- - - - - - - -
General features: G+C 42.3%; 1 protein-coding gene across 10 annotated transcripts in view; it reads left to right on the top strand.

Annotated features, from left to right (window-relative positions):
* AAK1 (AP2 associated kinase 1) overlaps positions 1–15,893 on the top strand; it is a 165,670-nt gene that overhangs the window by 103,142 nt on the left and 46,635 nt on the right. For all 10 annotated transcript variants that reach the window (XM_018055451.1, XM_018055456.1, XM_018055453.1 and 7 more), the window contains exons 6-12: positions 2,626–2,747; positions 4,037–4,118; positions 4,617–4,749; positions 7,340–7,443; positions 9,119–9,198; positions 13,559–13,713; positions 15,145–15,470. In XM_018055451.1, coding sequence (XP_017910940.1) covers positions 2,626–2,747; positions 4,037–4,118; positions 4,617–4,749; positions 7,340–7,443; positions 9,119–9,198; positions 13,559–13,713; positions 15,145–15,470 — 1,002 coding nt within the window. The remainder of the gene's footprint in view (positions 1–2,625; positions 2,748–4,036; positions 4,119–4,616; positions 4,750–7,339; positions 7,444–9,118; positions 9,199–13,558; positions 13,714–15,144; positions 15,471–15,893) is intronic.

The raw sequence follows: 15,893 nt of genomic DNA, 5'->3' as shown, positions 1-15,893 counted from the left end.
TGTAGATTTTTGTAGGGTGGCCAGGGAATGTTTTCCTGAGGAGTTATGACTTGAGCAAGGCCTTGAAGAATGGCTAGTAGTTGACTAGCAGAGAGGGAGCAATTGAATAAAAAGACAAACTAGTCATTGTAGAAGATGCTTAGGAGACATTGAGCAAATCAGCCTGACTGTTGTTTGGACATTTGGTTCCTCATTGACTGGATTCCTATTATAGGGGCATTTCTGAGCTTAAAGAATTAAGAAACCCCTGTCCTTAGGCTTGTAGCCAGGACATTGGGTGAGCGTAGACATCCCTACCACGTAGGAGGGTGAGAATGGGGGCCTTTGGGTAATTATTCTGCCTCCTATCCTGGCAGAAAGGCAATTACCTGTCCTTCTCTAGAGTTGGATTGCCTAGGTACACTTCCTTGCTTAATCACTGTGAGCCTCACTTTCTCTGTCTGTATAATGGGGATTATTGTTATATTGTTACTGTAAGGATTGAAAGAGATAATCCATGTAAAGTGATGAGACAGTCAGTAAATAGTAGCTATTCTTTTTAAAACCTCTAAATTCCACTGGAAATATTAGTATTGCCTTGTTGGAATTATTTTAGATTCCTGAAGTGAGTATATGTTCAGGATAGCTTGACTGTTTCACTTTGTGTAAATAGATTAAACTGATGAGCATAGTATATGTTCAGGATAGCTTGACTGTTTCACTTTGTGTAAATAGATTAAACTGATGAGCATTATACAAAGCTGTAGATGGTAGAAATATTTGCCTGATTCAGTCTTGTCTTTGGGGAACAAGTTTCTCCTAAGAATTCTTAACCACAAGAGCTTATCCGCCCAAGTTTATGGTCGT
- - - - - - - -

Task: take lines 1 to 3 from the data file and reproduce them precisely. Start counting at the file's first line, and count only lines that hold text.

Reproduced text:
General features: G+C 42.3%; 1 protein-coding gene across 10 annotated transcripts in view; it reads left to right on the top strand.

Annotated features, from left to right (window-relative positions):
* AAK1 (AP2 associated kinase 1) overlaps positions 1–15,893 on the top strand; it is a 165,670-nt gene that overhangs the window by 103,142 nt on the left and 46,635 nt on the right. For all 10 annotated transcript variants that reach the window (XM_018055451.1, XM_018055456.1, XM_018055453.1 and 7 more), the window contains exons 6-12: positions 2,626–2,747; positions 4,037–4,118; positions 4,617–4,749; positions 7,340–7,443; positions 9,119–9,198; positions 13,559–13,713; positions 15,145–15,470. In XM_018055451.1, coding sequence (XP_017910940.1) covers positions 2,626–2,747; positions 4,037–4,118; positions 4,617–4,749; positions 7,340–7,443; positions 9,119–9,198; positions 13,559–13,713; positions 15,145–15,470 — 1,002 coding nt within the window. The remainder of the gene's footprint in view (positions 1–2,625; positions 2,748–4,036; positions 4,119–4,616; positions 4,750–7,339; positions 7,444–9,118; positions 9,199–13,558; positions 13,714–15,144; positions 15,471–15,893) is intronic.